The loss of biodiversity is one of the greatest environmental challenges of our time. But just as we are beginning to grasp the essential role that biodiversity plays in sustaining ecosystems and societies alike, we are also seeing the start of the next mass extinction. To better understand the potential destabilising effect this loss in biodiversity may have, the ERC-funded BIOSTASES project is developing a body of new theory. The project aims to provide new perspectives on the functioning, stability and sustainability of ecological and coupled social-ecological systems in the face of emerging environmental changes. “Our goal is to help bridge the gaps between theoretical and empirical ecology and between ecology and the social sciences,” says Michel Loreau, director of the CNRS Theoretical and Experimental Ecology Station. “In doing so, the project will lead to new approaches in biodiversity conservation, landscape management and sustainable development.”
Trending towards collapse
Backed by a multidisciplinary team of young postdoc scientists, the project accomplished a number of key outcomes. For example, using a mathematical framework focused on temporal variability as an empirically relevant measure of stability, researchers contributed to resolving the long-standing controversy over the relationship between the diversity and stability of ecological systems. “We showed that stability is inherently multidimensional and that more flexible and empirically tractable measures of stability, such as invariability, provide a better representation of a system’s stability,” explains Loreau. “This result is likely to have a long-lasting impact in ecology and other disciplines as it proposes a new conceptual and mathematical way of approaching stability.” The team also used dynamical metacommunity models to explore a wide range of questions related to ecosystem stability and diversity-stability relationships across scales. Based on a study of the stability of complex meta-ecosystems, researchers gained new perspectives on the stability of food webs and on the synergies and trade-offs between multiple ecosystem services across space. Last but not least, the project developed a new theory for studying the long-term dynamics and sustainability of coupled social-ecological systems. “In particular, we showed that the global social-ecological system is currently trending towards collapse – in terms of both natural systems and, ultimately, human society,” says Loreau. “Although reversing course is possible, doing so requires strong measures capable of reducing the human impact on natural systems and unequal access to resources amongst regions.”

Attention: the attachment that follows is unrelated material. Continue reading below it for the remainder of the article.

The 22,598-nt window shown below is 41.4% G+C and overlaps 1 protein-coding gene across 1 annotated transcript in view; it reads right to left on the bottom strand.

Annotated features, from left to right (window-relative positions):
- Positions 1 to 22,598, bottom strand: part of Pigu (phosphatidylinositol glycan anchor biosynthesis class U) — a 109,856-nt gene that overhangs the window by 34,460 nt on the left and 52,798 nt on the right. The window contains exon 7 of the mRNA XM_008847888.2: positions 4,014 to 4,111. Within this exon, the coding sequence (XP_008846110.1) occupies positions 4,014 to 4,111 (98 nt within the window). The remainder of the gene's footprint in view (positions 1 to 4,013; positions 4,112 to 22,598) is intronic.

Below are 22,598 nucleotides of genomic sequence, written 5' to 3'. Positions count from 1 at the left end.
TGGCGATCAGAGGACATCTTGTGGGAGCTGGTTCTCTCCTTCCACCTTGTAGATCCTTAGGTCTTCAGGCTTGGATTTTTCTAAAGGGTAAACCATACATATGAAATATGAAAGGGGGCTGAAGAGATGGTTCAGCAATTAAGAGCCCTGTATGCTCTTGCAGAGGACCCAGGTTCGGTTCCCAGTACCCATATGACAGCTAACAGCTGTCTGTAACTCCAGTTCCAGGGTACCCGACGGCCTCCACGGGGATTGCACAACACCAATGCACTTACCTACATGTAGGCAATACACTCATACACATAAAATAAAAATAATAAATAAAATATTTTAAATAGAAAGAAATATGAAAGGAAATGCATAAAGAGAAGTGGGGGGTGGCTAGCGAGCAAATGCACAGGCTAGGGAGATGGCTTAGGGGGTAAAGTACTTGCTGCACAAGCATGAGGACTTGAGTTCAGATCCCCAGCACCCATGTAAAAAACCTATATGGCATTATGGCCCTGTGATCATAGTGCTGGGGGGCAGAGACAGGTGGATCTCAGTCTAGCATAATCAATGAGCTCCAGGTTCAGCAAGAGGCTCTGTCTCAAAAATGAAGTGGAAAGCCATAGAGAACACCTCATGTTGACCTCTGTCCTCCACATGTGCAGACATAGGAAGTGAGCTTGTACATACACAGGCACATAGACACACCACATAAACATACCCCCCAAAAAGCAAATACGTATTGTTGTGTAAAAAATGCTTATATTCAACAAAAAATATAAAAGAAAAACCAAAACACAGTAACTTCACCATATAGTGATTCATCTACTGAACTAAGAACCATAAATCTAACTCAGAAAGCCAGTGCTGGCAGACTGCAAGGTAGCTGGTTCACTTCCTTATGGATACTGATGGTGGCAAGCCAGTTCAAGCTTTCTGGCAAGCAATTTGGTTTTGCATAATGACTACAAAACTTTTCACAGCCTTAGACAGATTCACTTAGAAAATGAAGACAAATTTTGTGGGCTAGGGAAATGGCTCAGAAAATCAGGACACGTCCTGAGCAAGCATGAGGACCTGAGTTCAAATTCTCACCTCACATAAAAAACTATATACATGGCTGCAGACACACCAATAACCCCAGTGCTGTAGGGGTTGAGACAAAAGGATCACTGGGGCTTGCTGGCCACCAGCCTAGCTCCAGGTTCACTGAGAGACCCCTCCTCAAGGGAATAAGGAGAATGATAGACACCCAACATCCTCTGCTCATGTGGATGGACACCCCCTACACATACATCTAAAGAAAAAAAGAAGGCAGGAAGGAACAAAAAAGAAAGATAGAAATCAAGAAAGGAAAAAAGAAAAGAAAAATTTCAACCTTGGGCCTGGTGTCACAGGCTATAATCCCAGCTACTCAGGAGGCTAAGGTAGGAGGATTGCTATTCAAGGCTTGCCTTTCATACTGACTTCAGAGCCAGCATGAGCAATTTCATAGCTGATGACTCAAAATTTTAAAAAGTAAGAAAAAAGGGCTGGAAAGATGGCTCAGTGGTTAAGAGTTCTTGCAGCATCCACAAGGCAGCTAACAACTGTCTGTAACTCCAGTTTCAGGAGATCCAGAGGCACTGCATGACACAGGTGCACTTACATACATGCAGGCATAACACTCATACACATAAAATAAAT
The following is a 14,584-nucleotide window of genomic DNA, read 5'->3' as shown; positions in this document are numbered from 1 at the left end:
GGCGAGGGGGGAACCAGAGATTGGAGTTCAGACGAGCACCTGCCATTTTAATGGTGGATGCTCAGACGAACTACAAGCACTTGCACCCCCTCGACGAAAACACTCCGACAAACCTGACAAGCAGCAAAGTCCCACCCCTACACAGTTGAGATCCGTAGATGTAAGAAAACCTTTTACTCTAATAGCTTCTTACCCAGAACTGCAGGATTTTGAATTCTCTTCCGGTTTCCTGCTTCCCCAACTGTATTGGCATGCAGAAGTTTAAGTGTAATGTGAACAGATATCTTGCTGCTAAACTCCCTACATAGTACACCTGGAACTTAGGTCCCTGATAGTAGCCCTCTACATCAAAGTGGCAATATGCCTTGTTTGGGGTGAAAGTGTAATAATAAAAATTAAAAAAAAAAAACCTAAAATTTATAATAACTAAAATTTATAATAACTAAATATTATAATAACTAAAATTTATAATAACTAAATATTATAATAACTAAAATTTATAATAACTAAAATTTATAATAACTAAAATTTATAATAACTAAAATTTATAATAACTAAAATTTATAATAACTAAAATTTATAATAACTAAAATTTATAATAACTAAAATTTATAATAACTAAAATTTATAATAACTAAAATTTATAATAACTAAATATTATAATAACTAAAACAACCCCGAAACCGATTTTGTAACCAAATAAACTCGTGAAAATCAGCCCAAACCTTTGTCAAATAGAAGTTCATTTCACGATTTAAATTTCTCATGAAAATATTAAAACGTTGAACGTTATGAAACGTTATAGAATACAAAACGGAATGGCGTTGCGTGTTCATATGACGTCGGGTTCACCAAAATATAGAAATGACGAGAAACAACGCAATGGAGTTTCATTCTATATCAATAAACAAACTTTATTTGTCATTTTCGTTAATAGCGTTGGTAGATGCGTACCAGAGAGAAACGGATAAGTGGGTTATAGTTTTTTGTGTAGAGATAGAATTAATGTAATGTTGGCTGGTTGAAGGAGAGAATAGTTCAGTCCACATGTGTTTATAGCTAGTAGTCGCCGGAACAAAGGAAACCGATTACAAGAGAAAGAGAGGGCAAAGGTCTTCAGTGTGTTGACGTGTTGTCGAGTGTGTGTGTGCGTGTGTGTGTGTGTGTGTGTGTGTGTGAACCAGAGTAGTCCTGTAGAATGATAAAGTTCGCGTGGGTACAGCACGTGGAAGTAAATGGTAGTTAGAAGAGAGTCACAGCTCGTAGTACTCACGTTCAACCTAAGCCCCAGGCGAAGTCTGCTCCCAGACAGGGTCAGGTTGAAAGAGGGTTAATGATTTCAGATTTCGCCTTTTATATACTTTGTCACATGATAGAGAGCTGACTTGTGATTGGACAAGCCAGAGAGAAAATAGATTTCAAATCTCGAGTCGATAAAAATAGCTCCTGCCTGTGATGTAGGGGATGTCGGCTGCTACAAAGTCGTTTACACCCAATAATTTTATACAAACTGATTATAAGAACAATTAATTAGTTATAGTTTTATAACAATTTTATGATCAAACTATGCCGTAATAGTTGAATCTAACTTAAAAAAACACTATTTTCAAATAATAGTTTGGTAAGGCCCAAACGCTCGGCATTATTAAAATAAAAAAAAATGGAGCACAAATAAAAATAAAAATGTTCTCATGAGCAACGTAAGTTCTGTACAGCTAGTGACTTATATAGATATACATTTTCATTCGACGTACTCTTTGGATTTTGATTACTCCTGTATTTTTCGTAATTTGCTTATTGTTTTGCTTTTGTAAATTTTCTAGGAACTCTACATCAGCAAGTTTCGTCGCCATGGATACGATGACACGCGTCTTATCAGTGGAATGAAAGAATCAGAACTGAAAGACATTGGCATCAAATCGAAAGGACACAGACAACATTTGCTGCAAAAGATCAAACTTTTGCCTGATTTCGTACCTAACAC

The advantages of a multidisciplinary team
According to Loreau, whenever one builds new theory one can expect to face unexpected challenges. However, in the BIOSTASES project, this wasn’t a problem. “The hiring of a multidisciplinary team of postdoctoral students coming from mathematics, theoretical physics, biomathematics and economics has been a tremendous asset to developing innovative approaches that break disciplinary barriers,” he says. It is in this team of young scientists that the project’s true legacy can be found. “In addition to the amazing theoretical approaches and frameworks we created, we assembled a set of creative young researchers who will go on to develop and propagate these approaches and frameworks – ensuring that the project has a long-lasting impact on ecology,” adds Loreau.
BIOSTASES, biodiversity, ecosystems, mass extinction, ecological, ecology, conservation, sustainable development